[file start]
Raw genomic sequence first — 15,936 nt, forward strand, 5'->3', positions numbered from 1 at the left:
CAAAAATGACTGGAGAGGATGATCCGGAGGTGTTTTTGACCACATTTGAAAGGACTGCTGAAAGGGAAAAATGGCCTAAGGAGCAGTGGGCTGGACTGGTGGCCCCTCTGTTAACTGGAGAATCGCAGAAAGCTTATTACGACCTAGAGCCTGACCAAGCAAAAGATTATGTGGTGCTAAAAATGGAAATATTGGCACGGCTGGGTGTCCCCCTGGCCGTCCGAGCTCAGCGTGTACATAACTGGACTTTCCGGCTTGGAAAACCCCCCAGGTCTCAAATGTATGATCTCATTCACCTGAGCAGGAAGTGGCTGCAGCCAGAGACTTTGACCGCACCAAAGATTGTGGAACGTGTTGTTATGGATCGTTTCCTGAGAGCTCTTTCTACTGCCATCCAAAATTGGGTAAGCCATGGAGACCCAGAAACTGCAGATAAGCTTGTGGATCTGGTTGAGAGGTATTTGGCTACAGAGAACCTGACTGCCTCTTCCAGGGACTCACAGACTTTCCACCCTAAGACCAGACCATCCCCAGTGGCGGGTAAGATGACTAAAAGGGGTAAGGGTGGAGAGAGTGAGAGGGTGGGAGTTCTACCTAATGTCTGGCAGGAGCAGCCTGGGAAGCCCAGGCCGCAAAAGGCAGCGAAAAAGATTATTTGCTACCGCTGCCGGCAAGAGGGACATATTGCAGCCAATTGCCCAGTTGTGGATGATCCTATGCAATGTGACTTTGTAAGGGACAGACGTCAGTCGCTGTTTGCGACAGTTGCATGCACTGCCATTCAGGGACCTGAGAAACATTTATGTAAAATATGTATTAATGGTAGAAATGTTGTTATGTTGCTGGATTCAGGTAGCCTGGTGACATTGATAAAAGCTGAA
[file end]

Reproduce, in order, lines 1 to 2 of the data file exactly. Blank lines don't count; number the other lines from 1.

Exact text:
Raw genomic sequence first — 15,936 nt, forward strand, 5'->3', positions numbered from 1 at the left:
CAAAAATGACTGGAGAGGATGATCCGGAGGTGTTTTTGACCACATTTGAAAGGACTGCTGAAAGGGAAAAATGGCCTAAGGAGCAGTGGGCTGGACTGGTGGCCCCTCTGTTAACTGGAGAATCGCAGAAAGCTTATTACGACCTAGAGCCTGACCAAGCAAAAGATTATGTGGTGCTAAAAATGGAAATATTGGCACGGCTGGGTGTCCCCCTGGCCGTCCGAGCTCAGCGTGTACATAACTGGACTTTCCGGCTTGGAAAACCCCCCAGGTCTCAAATGTATGATCTCATTCACCTGAGCAGGAAGTGGCTGCAGCCAGAGACTTTGACCGCACCAAAGATTGTGGAACGTGTTGTTATGGATCGTTTCCTGAGAGCTCTTTCTACTGCCATCCAAAATTGGGTAAGCCATGGAGACCCAGAAACTGCAGATAAGCTTGTGGATCTGGTTGAGAGGTATTTGGCTACAGAGAACCTGACTGCCTCTTCCAGGGACTCACAGACTTTCCACCCTAAGACCAGACCATCCCCAGTGGCGGGTAAGATGACTAAAAGGGGTAAGGGTGGAGAGAGTGAGAGGGTGGGAGTTCTACCTAATGTCTGGCAGGAGCAGCCTGGGAAGCCCAGGCCGCAAAAGGCAGCGAAAAAGATTATTTGCTACCGCTGCCGGCAAGAGGGACATATTGCAGCCAATTGCCCAGTTGTGGATGATCCTATGCAATGTGACTTTGTAAGGGACAGACGTCAGTCGCTGTTTGCGACAGTTGCATGCACTGCCATTCAGGGACCTGAGAAACATTTATGTAAAATATGTATTAATGGTAGAAATGTTGTTATGTTGCTGGATTCAGGTAGCCTGGTGACATTGATAAAAGCTGAA